Recently, Maggisano et al. analyzed the effects of the HDACi suberoylanilide hydroxamic acid (SAHA) and valproic acid (VPA) on NIS expression and function in rat Leydig testicular carcinoma cells (LC540) [87]. LC540 cells were exposed to SAHA 3 μM and VPA 3 mM (alone and in combination), and NIS mRNA and protein levels were evaluated by using, respectively, real-time RT-PCR and western blotting. Also, NIS function was analyzed by iodide uptake assay. They found that both HDACi, used alone, were able to stimulate the transcription of NIS gene, but not its protein expression, while the association of SAHA and VPA increased both NIS transcript and protein levels, resulting in a significant enhancement of radioiodine uptake capacity of LC540 cells. These data demonstrate the presence of an epigenetic control of NIS expression in Leydig tumor cells, suggesting the possibility of using the combination of these two HDACi for a radioiodine-based treatment of these malignancies.

Considering altogether data obtained in breast, prostate and testicular cancer, an important difference seems to emerge. In fact, in testicular and prostate cancer NIS expression, evaluated by immunohistochemistry, appears to be related to the degree of dedifferentiation and aggressiveness [70, 75, 76]. However, such a relationship is not present in breast cancer [37]. Such a difference seems not due to different methodologies in detecting NIS expression. In fact, the lack of correlation between NIS expression and dedifferentiation was detected in breast tumors both by using RT-PCR and immunohistochemistry [37]. Thus, discrepancy observed between testicular/prostate tumors and breast tumors would depend on the difference of originating tissues. It would be relevant to test such a possibility in a single study, in which testicular, prostate and breast cancer are investigated by the same methodology.

NIS and other malignancies

Tumors arising in different non-thyroidal organs, such as esophagus, colon, liver, pancreas, lung, ovary, and skin, showed NIS expression (Table 4), though the transporter was mainly and weakly detected only in the cytoplasm of neoplastic cells. Thus, the possibility of using radioiodide treatment in these tumors is strictly dependent on the possibility of achieving an adequate amount of NIS expression in the plasma membrane of tumor cells through stimulation of endogenous or exogenous NIS. According to the recent study of Lacoste et al. [76] (see above), the attribution to the intracellular NIS fraction of a role in tumor cell locomotion may have important implications for those tumors expressing NIS in the cytoplasmic compartment, allowing use as a biomarker of aggressiveness. However, this hypothesis is essentially based on results from only one experimental study and needs to be confirmed by other studies.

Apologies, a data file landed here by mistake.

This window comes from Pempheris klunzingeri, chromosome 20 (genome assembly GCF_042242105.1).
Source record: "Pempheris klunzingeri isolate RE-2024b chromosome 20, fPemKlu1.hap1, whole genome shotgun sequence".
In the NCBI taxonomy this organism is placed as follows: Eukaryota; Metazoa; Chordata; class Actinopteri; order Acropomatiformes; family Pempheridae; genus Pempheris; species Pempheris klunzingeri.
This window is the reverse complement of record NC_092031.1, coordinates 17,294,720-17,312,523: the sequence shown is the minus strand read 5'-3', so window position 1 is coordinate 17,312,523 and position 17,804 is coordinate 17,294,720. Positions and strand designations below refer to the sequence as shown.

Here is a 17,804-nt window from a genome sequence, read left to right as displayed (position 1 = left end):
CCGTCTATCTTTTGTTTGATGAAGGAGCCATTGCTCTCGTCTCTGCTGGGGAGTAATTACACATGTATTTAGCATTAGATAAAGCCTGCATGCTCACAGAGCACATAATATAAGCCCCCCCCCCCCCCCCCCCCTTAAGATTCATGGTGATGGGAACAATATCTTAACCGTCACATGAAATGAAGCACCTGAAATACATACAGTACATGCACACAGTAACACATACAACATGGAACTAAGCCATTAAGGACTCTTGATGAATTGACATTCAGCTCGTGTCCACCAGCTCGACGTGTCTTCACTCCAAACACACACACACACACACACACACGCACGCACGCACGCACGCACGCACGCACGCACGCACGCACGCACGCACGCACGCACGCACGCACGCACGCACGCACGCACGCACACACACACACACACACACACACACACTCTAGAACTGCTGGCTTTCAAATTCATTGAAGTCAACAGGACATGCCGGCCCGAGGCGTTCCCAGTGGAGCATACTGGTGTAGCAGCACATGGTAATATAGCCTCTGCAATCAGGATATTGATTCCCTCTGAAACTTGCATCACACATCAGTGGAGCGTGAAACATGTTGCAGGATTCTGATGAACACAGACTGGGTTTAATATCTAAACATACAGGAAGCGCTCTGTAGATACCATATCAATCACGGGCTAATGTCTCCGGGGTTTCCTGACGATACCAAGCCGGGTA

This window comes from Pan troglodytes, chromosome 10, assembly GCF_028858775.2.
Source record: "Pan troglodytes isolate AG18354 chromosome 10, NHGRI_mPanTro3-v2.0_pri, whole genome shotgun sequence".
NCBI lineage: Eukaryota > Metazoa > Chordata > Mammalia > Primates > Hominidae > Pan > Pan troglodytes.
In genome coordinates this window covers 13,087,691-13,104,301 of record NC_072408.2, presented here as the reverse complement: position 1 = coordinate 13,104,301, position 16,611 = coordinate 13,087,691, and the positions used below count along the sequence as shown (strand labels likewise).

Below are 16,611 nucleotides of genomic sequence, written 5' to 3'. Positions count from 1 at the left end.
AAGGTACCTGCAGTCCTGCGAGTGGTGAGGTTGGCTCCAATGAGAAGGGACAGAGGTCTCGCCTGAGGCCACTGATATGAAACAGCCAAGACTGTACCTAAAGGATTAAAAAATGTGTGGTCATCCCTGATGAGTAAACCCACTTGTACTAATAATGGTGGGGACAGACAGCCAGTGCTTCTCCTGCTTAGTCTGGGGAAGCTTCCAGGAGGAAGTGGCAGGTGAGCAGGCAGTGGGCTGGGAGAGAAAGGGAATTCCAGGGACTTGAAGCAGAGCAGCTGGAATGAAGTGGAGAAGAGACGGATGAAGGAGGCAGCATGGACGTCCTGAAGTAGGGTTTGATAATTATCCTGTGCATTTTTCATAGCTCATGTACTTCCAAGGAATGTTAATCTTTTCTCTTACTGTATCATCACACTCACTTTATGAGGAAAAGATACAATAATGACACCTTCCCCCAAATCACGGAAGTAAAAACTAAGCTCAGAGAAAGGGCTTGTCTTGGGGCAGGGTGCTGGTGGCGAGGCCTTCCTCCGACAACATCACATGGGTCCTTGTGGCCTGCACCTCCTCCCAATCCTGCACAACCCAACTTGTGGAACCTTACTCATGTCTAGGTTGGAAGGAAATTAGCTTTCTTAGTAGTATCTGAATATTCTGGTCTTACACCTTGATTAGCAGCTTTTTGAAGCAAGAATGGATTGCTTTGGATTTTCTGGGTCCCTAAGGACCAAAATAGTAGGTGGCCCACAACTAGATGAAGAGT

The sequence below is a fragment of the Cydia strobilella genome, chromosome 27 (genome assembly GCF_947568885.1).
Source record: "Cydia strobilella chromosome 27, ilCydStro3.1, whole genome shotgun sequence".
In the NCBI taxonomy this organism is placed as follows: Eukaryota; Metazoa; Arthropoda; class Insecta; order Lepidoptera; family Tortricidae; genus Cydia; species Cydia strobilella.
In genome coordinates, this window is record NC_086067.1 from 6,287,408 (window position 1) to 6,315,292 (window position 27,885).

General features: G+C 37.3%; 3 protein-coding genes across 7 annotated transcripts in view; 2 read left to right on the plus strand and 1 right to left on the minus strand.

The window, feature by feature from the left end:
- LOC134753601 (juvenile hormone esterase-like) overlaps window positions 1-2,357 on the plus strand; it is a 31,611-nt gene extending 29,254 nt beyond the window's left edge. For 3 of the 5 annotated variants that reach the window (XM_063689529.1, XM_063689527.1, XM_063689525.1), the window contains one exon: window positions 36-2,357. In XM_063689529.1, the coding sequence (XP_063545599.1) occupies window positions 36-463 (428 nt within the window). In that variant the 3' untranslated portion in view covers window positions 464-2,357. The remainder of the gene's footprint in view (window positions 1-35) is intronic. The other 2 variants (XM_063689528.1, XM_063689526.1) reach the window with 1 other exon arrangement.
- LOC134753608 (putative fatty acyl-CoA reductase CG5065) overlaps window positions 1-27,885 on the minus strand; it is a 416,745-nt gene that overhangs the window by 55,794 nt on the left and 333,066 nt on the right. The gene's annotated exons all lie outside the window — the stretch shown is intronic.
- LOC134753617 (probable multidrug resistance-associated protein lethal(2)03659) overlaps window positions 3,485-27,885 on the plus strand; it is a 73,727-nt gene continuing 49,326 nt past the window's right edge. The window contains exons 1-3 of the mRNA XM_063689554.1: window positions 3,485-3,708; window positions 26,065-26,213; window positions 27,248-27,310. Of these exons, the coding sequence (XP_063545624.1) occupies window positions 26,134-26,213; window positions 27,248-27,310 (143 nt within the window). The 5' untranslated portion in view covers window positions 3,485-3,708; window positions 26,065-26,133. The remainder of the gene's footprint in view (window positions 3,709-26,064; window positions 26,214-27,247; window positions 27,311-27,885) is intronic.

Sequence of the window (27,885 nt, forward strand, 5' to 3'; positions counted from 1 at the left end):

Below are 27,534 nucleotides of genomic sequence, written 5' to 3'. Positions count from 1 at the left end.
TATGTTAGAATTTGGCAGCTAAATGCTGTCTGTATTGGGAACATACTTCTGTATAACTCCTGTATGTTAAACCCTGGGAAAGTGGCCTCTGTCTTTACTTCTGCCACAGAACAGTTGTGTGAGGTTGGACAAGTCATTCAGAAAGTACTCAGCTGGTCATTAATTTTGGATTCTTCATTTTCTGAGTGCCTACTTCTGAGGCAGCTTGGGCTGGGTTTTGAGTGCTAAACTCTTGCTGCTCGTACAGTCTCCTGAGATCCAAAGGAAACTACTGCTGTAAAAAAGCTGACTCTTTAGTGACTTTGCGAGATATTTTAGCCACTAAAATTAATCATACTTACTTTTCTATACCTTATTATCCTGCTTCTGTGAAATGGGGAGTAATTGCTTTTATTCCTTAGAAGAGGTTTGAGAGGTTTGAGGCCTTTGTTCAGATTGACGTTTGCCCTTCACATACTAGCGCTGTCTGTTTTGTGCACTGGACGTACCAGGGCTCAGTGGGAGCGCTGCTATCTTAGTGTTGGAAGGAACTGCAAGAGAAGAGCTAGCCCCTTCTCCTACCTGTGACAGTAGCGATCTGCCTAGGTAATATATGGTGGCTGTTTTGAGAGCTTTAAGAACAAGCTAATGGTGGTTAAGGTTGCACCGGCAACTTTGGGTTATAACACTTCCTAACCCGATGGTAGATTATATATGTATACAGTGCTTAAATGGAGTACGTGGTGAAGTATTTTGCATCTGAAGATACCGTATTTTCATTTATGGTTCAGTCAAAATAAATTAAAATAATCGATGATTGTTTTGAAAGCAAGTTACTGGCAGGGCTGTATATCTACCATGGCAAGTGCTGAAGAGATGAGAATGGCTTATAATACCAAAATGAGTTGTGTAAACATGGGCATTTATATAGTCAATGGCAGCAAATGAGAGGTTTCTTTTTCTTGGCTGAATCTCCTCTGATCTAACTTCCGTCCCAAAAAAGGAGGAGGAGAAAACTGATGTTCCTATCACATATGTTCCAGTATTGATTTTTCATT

Independent of the detection or not in human tumor tissues, a NIS gene therapy approach has been tested in in vitro and in vivo experimental models of many types of neoplasia. As reported in Table 5, various vectors and many different tumor-specific promoters have been used to drive the tissue-specific expression of the NIS gene. Several replication-defective adenoviruses and negative-sense single-stranded RNA viruses that avoid their integration into the host genomes have been utilized, and specific promoters, as the hepatocarcinoma-intestine-pancreas gene (HIP), the human telomerase reverse transcriptase (hTERT) and the alpha-fetoprotein (AFP) promoters, have shown the capacity to promote NIS expression and iodide uptake in infected cancer cells of various origins [9]. The promising results obtained in such experimental models may open the way to making targeted radiotherapy feasible for these types of extrathyroidal cancers.
Table 5

NIS gene therapy in extrathyroidal neoplasia

Neoplasia

Vector

Combined treatments (*)

Promoter (**)

References

Neuroblastoma

Plasmid-polyplex

 

CMV

[88]

Medulloblastoma

MV

+

 

[89]

Glioma

Ad

 

CMV

[90]

Retrovirus

 

LTR

[91]

Multiple myeloma

MV

+

 

[92]

VSV

+

 

[93]

Melanoma

Ad

 

TR/TERT

[44]

Mesothelioma

MV

+

 

[94]

Colon cancer

Ad

 

CMV

[95]

Ad

 

CMV/CEA

[96]

Lentivirus

 

UbC

[97]

Lentivirus

+

UbC

[98]

Ad

+

CMV

[99]

Ad

 

TERT, TR

[44]

MV

+

 

[100]

Colorectal cancer

Ad

+

Wnt-responsiveTCF4

[101]

Ad

+

TR

[102]

Hepatoma

Ad

 

HIP

[103]

Plasmid

 

AFP

[104]

Retrovirus

+

CMV

[105]

Retrovirus

+

TERT

[106]

 

Plasmid-polyplex

 

CMV

[107]

NIS-MSC

 

CMV in MSC

[108]

PAMAM-Ad

 

CMV

[109]

Pancreatic cancer

Ad

 

MUC1

[110]

MV

+

 

[111]

Ad

+

E3

[82]

 

Ad

 

Survivin

[112]

Cervical cancer

Retrovirus

+

CMV

[105]

(*): to enhance the tumor growth inhibition; (**): tumor cells-specific promoter.

Abbreviations: polyplex synthetic polymeric vector, CMV cytomegalovirus, MV measles virus, Ad adenovirus, LTR long terminal repeat, VSV vesicular stomatitis virus, TR telomerase RNA, TERT telomerase reverse transcriptase, CEA carcinoembryonic antigen, UbC ubiquitin C, Wnt Wingless-related integration site, TCF4 transcription factor 4, PAMAM-Ad adenoviral vectors after coating with synthetic poly(amidoamine) dendrimers, HIP hepatocarcinoma-intestine-pancreas gene, AFP alpha-fetoprotein, MSC mesenchymal stem cells, MUC1 mucin1 gene, E3 E3 antigen.

Currently, at variance with breast and testis cancer cells, there are only few data of stimulation of endogenous NIS expression in other tumor cells. Very recently, Guerrieri and collaborators [113] reported that in liver cancer cells the NIS gene is a direct target of the p53 family, suggesting that its modulation can be exploited to obtain NIS upregulation in vivo.